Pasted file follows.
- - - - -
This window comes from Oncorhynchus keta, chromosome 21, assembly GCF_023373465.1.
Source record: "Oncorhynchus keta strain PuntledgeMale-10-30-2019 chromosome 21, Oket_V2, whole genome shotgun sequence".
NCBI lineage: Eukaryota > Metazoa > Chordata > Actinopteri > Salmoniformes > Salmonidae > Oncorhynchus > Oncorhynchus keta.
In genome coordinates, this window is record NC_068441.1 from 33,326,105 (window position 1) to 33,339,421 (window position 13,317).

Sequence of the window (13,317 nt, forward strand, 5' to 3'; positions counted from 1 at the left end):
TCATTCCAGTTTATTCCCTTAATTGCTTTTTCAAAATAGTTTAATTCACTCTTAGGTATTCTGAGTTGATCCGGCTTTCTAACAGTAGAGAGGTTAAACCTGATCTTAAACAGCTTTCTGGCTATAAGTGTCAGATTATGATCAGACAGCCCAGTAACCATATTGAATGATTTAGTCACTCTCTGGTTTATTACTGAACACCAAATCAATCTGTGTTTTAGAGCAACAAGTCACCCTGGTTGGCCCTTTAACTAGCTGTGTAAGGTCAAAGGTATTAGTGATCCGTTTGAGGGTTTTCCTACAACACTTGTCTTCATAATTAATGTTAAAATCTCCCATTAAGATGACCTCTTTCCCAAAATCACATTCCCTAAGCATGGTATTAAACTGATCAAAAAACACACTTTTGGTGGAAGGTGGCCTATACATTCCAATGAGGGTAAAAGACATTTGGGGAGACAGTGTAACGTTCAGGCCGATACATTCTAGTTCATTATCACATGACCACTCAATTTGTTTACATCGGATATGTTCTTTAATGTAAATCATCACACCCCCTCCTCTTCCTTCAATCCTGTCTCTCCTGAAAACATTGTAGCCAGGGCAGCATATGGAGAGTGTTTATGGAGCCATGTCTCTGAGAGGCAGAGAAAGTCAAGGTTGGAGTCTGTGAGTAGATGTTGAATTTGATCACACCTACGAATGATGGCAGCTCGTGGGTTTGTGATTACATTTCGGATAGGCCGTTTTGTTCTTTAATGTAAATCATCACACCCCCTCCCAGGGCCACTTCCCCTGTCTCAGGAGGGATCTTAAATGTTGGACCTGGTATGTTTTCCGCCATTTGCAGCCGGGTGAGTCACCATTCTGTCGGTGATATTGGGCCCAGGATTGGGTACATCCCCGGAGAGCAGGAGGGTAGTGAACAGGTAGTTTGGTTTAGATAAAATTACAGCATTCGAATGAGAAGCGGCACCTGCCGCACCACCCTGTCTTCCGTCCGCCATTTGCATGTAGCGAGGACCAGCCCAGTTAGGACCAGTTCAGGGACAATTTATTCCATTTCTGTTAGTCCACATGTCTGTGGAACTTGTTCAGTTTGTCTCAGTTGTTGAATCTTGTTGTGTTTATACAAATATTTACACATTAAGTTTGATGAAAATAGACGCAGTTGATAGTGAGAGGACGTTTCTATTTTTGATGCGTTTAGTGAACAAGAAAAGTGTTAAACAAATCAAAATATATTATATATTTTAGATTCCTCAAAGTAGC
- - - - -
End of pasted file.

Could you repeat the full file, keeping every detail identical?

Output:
This window comes from Oncorhynchus keta, chromosome 21, assembly GCF_023373465.1.
Source record: "Oncorhynchus keta strain PuntledgeMale-10-30-2019 chromosome 21, Oket_V2, whole genome shotgun sequence".
NCBI lineage: Eukaryota > Metazoa > Chordata > Actinopteri > Salmoniformes > Salmonidae > Oncorhynchus > Oncorhynchus keta.
In genome coordinates, this window is record NC_068441.1 from 33,326,105 (window position 1) to 33,339,421 (window position 13,317).

Sequence of the window (13,317 nt, forward strand, 5' to 3'; positions counted from 1 at the left end):
TCATTCCAGTTTATTCCCTTAATTGCTTTTTCAAAATAGTTTAATTCACTCTTAGGTATTCTGAGTTGATCCGGCTTTCTAACAGTAGAGAGGTTAAACCTGATCTTAAACAGCTTTCTGGCTATAAGTGTCAGATTATGATCAGACAGCCCAGTAACCATATTGAATGATTTAGTCACTCTCTGGTTTATTACTGAACACCAAATCAATCTGTGTTTTAGAGCAACAAGTCACCCTGGTTGGCCCTTTAACTAGCTGTGTAAGGTCAAAGGTATTAGTGATCCGTTTGAGGGTTTTCCTACAACACTTGTCTTCATAATTAATGTTAAAATCTCCCATTAAGATGACCTCTTTCCCAAAATCACATTCCCTAAGCATGGTATTAAACTGATCAAAAAACACACTTTTGGTGGAAGGTGGCCTATACATTCCAATGAGGGTAAAAGACATTTGGGGAGACAGTGTAACGTTCAGGCCGATACATTCTAGTTCATTATCACATGACCACTCAATTTGTTTACATCGGATATGTTCTTTAATGTAAATCATCACACCCCCTCCTCTTCCTTCAATCCTGTCTCTCCTGAAAACATTGTAGCCAGGGCAGCATATGGAGAGTGTTTATGGAGCCATGTCTCTGAGAGGCAGAGAAAGTCAAGGTTGGAGTCTGTGAGTAGATGTTGAATTTGATCACACCTACGAATGATGGCAGCTCGTGGGTTTGTGATTACATTTCGGATAGGCCGTTTTGTTCTTTAATGTAAATCATCACACCCCCTCCCAGGGCCACTTCCCCTGTCTCAGGAGGGATCTTAAATGTTGGACCTGGTATGTTTTCCGCCATTTGCAGCCGGGTGAGTCACCATTCTGTCGGTGATATTGGGCCCAGGATTGGGTACATCCCCGGAGAGCAGGAGGGTAGTGAACAGGTAGTTTGGTTTAGATAAAATTACAGCATTCGAATGAGAAGCGGCACCTGCCGCACCACCCTGTCTTCCGTCCGCCATTTGCATGTAGCGAGGACCAGCCCAGTTAGGACCAGTTCAGGGACAATTTATTCCATTTCTGTTAGTCCACATGTCTGTGGAACTTGTTCAGTTTGTCTCAGTTGTTGAATCTTGTTGTGTTTATACAAATATTTACACATTAAGTTTGATGAAAATAGACGCAGTTGATAGTGAGAGGACGTTTCTATTTTTGATGCGTTTAGTGAACAAGAAAAGTGTTAAACAAATCAAAATATATTATATATTTTAGATTCCTCAAAGTAGC